Karic and his family fled Kijevo in 1992 for a Serb-owned home in Tarcin, a mostly Muslim town west of Sarajevo. During the war, the Muslim-dominated Bosnian army imprisoned hundreds of Serb and Croat men inside Tarcins windowless grain silo, where some were allegedly tortured and killed.
Karic returned to his farm in 2000 but his parents refused to go, unwilling to live with their Serb former neighbors. He has persevered, he said, without the support of the authorities of either side.
They wont give me help over there because they want me out, and they wont give me any help on this side because I dont live here, he said, waiting for customers in Sarajevos Markale market beneath a monument bearing the names of 68 people killed by a Bosnian Serb mortar shell on Feb. 5, 1994.
Fear of retaliation by Muslims and Croats has kept Strajko Trifkovic, an 80-year-old Serb, from returning to his home in Grbavica. The Sarajevo district was held by Bosnian Serb fighters who murdered and tortured Muslim and Croat residents.
Trifkovic, living on a monthly pension of about $200, prefers to stay with some 30 other poor, displaced Serbs. They share a dilapidated building on the former Bosnian Serb army base in Lukavica, outside Sarajevo in the Serb republic.
I came here when the first shots (of the war) were fired. After the war, I partly repaired my home, but it was broken into and I decided not to return. Even if it was fully repaired, I wont return, said Trifkovic, whose youngest daughter died in a May 1995 NATO airstrike on Lukavica.
Trifkovic is among some 8,600 Bosnians displaced by the war still living in 150 collective centers around the country. Some 105,000 others live in properties that dont belong to them, unwilling or unable to return to homes from which they fled or were evicted.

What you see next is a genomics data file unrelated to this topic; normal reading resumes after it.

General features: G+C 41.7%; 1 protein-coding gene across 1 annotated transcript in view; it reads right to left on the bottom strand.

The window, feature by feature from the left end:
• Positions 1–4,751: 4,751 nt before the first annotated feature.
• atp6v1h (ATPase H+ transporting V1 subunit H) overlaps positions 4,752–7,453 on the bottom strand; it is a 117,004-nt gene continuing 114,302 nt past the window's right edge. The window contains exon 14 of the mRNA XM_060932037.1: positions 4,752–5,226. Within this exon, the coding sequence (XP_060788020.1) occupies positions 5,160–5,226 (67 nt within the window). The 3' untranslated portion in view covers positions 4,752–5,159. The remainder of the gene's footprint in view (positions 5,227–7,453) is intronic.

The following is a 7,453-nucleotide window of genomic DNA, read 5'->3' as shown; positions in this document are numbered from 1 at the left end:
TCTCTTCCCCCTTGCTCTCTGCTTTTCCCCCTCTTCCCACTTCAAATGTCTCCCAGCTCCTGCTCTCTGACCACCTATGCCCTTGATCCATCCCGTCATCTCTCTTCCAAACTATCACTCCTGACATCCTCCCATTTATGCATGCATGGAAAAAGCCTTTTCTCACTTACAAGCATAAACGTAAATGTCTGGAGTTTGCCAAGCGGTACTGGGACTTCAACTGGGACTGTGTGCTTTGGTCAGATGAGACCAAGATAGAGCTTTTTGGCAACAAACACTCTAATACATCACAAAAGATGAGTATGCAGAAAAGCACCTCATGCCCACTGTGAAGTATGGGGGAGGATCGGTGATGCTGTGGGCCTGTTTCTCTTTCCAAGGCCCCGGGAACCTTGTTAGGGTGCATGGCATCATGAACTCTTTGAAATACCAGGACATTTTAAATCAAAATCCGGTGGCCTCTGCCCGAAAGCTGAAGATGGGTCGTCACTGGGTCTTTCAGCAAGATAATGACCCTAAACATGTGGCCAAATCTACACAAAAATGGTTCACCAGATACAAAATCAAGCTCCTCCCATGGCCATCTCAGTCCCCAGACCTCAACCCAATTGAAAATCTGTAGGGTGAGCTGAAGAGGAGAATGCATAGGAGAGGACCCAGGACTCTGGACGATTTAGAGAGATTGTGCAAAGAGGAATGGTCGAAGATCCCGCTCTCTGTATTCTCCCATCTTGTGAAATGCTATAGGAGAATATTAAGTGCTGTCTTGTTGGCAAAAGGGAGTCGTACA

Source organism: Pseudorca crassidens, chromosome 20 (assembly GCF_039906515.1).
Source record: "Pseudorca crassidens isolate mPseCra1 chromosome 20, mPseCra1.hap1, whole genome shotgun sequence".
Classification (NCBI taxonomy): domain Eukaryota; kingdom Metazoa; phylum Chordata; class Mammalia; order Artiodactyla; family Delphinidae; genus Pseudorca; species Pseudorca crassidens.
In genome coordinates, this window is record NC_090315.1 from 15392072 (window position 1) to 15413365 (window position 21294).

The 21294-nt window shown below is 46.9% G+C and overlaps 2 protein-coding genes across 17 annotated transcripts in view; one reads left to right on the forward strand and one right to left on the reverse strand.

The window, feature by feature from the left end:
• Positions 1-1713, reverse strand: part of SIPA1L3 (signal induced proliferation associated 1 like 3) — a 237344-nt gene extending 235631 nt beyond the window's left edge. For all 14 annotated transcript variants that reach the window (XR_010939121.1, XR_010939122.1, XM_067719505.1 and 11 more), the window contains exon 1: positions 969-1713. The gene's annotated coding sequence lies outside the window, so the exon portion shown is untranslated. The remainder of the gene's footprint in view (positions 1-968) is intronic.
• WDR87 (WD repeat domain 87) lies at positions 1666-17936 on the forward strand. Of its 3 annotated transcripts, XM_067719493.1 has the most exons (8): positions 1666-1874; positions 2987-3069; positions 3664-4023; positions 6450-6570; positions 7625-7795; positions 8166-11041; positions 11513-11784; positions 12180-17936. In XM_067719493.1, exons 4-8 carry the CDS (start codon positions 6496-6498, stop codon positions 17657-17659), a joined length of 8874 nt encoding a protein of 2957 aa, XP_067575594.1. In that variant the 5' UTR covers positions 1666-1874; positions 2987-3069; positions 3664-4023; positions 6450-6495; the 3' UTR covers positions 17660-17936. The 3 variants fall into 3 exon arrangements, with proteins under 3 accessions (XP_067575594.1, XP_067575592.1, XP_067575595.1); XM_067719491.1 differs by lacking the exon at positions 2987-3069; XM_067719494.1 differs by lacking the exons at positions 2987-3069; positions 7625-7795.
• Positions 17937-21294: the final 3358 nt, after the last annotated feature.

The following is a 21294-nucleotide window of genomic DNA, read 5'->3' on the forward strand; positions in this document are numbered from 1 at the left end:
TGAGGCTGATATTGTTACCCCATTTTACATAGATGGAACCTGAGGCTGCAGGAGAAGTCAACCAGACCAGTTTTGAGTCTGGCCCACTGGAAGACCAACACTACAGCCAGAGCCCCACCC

There were people who were fighting on the other side now living in the homes around mine, so I wouldnt be safe there, said Trifkovic, casting a rheumy-eyed glance toward the city. This is supposed to be one country, but I dont think it ever will be again. When you split an apple, you cant put it back together.
A major barrier to unity has been the nationalist parties refusals to reform the U.S.-brokered constitution. Doing so could end the vetoes that they use to block almost any legislation that could strengthen the central government. It took 16 months of wrangling over posts to form a government after October 2010 polls.
The worst offender, most experts and Western diplomats agree, is Republika Srpska President Milorad Dodik. He denies that Sarajevo was besieged, downplays the 1994 massacre of some 8,000 Muslim men in Srebrenica — Europes worst war crime since the Holocaust — and recently admitted that he is deliberately paralyzing the central government.
Reform also could end the patronage that the parties use to control public-sector jobs. In some areas, even secretaries, school janitors and kafekuharice — coffee makers — are appointed by ethnic and party affiliations.
There are rare instances in which members of the three ethnic groups have made common cause. The latest is in front of Parliament, where Serbian snipers fired the first shots of the siege of Sarajevo.
Dozens of men who fought each other during the war have been living for weeks under tents and plastic sheets on the sidewalk, sharing food and fiery shots of homemade brandy. They vow to remain until theyre paid the pensions they were promised when they were forcibly retired in 2010.